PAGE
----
In Jimmy Stewart’s 1939 classic movie, “Mr. Smith Goes to Washington,” Stewart’s character, Jefferson Smith, holds the floor for many hours, railing against the corruption he sees in the Senate.
It is probably the most famous filibuster in history, but it never actually occurred in real life.
In that, it has much in common with the almost 22-hour speech given by Texas Republican Sen. Ted Cruz that began Tuesday afternoon and ended Wednesday. Cruz’s address technically wasn’t a filibuster in that it did not delay passage of a stopgap spending bill in the Senate on Wednesday.
What it might have accomplished is to delay congressional action enough to make a partial government shutdown unavoidable.
Stewart’s performance earned him film stardom and an Academy Award nomination for Best Actor.
Cruz, it would appear, dearly hopes his performance earns him stardom among tea party conservatives and the Republican nomination for president in 2016 despite his antics dismaying many of his GOP colleagues.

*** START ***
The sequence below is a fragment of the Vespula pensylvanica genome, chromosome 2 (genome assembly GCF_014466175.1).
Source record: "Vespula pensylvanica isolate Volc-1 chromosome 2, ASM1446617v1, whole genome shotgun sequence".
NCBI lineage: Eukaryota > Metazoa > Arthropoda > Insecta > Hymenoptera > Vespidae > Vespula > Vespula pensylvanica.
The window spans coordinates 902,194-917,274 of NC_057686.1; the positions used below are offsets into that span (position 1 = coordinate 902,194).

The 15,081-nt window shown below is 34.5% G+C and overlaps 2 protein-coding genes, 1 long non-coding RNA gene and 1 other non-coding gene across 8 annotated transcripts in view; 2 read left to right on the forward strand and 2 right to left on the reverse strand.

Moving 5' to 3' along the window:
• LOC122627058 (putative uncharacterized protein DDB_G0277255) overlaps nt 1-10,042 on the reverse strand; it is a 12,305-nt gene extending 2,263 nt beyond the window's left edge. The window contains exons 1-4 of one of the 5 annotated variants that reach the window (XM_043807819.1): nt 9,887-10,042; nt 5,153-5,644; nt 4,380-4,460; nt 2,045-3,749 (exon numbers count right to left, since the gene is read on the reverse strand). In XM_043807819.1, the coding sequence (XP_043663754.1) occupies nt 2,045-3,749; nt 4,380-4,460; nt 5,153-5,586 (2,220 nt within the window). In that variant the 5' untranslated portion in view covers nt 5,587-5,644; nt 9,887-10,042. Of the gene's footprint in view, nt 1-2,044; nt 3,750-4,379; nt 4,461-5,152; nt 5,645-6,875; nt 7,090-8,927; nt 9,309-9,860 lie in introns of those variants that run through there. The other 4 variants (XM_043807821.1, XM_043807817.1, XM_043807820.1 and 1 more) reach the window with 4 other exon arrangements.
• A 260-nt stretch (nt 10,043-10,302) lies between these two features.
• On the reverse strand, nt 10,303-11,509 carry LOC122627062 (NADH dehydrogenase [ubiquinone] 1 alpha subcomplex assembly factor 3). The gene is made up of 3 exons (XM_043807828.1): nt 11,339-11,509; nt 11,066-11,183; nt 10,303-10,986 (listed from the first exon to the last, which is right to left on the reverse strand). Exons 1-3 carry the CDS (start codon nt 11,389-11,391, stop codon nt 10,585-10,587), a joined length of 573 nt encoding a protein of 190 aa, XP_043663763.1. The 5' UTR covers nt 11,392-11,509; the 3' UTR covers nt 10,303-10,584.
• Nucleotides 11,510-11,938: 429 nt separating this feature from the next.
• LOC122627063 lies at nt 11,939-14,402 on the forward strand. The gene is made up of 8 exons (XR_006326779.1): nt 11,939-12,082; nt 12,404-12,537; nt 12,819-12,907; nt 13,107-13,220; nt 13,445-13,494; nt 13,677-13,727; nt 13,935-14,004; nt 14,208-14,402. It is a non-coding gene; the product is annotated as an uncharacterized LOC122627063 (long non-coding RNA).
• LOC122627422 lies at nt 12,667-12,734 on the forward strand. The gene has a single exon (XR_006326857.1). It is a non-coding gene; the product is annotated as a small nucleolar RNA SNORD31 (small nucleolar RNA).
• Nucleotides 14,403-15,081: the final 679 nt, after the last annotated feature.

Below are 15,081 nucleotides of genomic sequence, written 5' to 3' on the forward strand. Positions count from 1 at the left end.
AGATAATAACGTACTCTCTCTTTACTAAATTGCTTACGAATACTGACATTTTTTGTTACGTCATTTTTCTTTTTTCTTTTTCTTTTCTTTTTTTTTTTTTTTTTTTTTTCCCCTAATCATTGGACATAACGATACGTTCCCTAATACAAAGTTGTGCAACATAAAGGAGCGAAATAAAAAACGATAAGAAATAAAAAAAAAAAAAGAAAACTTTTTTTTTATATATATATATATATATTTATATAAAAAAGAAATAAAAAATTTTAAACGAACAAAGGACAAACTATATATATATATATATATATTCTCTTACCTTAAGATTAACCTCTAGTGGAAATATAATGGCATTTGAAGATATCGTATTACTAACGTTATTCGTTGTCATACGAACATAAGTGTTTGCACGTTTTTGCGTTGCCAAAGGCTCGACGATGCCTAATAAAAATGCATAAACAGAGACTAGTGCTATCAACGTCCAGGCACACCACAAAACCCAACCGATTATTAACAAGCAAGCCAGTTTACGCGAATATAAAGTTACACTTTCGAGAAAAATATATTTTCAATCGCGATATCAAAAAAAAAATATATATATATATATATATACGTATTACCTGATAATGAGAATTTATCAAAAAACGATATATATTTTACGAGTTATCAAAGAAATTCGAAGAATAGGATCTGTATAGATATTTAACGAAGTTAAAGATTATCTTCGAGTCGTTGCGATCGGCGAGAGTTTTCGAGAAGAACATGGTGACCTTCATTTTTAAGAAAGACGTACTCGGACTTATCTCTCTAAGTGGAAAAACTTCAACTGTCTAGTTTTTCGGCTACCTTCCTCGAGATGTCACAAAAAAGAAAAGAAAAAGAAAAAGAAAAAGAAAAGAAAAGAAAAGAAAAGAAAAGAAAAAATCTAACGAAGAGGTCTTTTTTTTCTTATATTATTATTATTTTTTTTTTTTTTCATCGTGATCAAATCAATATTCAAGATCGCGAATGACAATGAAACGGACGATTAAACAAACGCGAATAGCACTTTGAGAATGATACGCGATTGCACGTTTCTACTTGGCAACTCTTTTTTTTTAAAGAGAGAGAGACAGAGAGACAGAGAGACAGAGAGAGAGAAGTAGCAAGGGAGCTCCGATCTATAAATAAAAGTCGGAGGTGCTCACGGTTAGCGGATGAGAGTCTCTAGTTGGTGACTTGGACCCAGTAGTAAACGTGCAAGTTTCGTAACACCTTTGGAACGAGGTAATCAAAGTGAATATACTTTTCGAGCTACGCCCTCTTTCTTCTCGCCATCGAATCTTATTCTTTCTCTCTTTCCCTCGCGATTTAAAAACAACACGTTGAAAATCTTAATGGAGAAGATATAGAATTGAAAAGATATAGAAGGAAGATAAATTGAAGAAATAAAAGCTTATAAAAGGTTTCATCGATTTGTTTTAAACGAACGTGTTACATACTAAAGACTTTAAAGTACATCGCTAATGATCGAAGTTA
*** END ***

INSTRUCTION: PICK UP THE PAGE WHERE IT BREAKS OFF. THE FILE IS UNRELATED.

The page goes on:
Cruz said upsetting the Republican leadership is “survivable. … Ultimately, it is liberating.”
Democratic Senate Majority Leader Harry Reid said Cruz was just wasting time.
“He raised some money with the tea party folks,” Reid told the Associated Press. “That’s what it’s all about.”
We didn’t watch all 22 hours of Cruz’s address, but we watched enough to know that what his stunt was all about was a quixotic effort to defund Obamacare and raise his standings with the most passionate part of the Republican electorate.
What’s the harm in that?
Well, if Congress doesn’t pass legislation that allows the United States to pay its bills, the government will stop doing a good deal of what it does, but will continue to implement Obamacare.
For instance, all the national parks, zoos and museums will close, and if you’re trying to get your passport promptly for a trip this autumn, it probably won’t get processed in time.